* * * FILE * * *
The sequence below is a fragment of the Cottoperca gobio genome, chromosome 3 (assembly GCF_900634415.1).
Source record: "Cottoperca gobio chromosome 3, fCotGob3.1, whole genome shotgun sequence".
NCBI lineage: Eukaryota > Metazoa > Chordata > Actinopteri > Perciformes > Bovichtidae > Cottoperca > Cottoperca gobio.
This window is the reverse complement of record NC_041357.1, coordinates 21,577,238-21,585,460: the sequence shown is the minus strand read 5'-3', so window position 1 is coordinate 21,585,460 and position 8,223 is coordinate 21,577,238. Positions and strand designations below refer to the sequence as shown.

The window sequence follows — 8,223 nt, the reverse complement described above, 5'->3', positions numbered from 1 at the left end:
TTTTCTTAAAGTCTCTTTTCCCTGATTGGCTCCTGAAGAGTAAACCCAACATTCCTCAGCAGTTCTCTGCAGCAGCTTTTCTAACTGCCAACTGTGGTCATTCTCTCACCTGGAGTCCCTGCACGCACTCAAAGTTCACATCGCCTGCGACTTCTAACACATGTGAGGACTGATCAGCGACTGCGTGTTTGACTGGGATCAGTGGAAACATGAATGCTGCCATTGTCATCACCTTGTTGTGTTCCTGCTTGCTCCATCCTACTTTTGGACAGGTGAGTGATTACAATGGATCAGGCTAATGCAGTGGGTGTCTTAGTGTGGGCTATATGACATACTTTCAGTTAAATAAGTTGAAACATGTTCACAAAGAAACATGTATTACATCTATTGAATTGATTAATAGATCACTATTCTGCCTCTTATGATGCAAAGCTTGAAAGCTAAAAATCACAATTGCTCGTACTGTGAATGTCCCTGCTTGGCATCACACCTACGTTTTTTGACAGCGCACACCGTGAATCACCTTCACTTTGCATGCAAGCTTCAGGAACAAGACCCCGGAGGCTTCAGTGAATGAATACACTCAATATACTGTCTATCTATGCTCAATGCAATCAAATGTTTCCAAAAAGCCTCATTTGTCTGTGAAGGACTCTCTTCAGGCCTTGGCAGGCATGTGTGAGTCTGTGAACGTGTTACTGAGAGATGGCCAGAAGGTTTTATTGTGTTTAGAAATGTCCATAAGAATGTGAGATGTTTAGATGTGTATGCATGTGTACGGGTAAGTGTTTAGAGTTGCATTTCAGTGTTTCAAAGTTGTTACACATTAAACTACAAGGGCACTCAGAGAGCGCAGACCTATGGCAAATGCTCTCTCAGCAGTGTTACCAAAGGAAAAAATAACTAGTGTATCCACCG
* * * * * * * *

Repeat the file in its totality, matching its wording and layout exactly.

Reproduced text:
The sequence below is a fragment of the Cottoperca gobio genome, chromosome 3 (assembly GCF_900634415.1).
Source record: "Cottoperca gobio chromosome 3, fCotGob3.1, whole genome shotgun sequence".
NCBI lineage: Eukaryota > Metazoa > Chordata > Actinopteri > Perciformes > Bovichtidae > Cottoperca > Cottoperca gobio.
This window is the reverse complement of record NC_041357.1, coordinates 21,577,238-21,585,460: the sequence shown is the minus strand read 5'-3', so window position 1 is coordinate 21,585,460 and position 8,223 is coordinate 21,577,238. Positions and strand designations below refer to the sequence as shown.

The window sequence follows — 8,223 nt, the reverse complement described above, 5'->3', positions numbered from 1 at the left end:
TTTTCTTAAAGTCTCTTTTCCCTGATTGGCTCCTGAAGAGTAAACCCAACATTCCTCAGCAGTTCTCTGCAGCAGCTTTTCTAACTGCCAACTGTGGTCATTCTCTCACCTGGAGTCCCTGCACGCACTCAAAGTTCACATCGCCTGCGACTTCTAACACATGTGAGGACTGATCAGCGACTGCGTGTTTGACTGGGATCAGTGGAAACATGAATGCTGCCATTGTCATCACCTTGTTGTGTTCCTGCTTGCTCCATCCTACTTTTGGACAGGTGAGTGATTACAATGGATCAGGCTAATGCAGTGGGTGTCTTAGTGTGGGCTATATGACATACTTTCAGTTAAATAAGTTGAAACATGTTCACAAAGAAACATGTATTACATCTATTGAATTGATTAATAGATCACTATTCTGCCTCTTATGATGCAAAGCTTGAAAGCTAAAAATCACAATTGCTCGTACTGTGAATGTCCCTGCTTGGCATCACACCTACGTTTTTTGACAGCGCACACCGTGAATCACCTTCACTTTGCATGCAAGCTTCAGGAACAAGACCCCGGAGGCTTCAGTGAATGAATACACTCAATATACTGTCTATCTATGCTCAATGCAATCAAATGTTTCCAAAAAGCCTCATTTGTCTGTGAAGGACTCTCTTCAGGCCTTGGCAGGCATGTGTGAGTCTGTGAACGTGTTACTGAGAGATGGCCAGAAGGTTTTATTGTGTTTAGAAATGTCCATAAGAATGTGAGATGTTTAGATGTGTATGCATGTGTACGGGTAAGTGTTTAGAGTTGCATTTCAGTGTTTCAAAGTTGTTACACATTAAACTACAAGGGCACTCAGAGAGCGCAGACCTATGGCAAATGCTCTCTCAGCAGTGTTACCAAAGGAAAAAATAACTAGTGTATCCACCG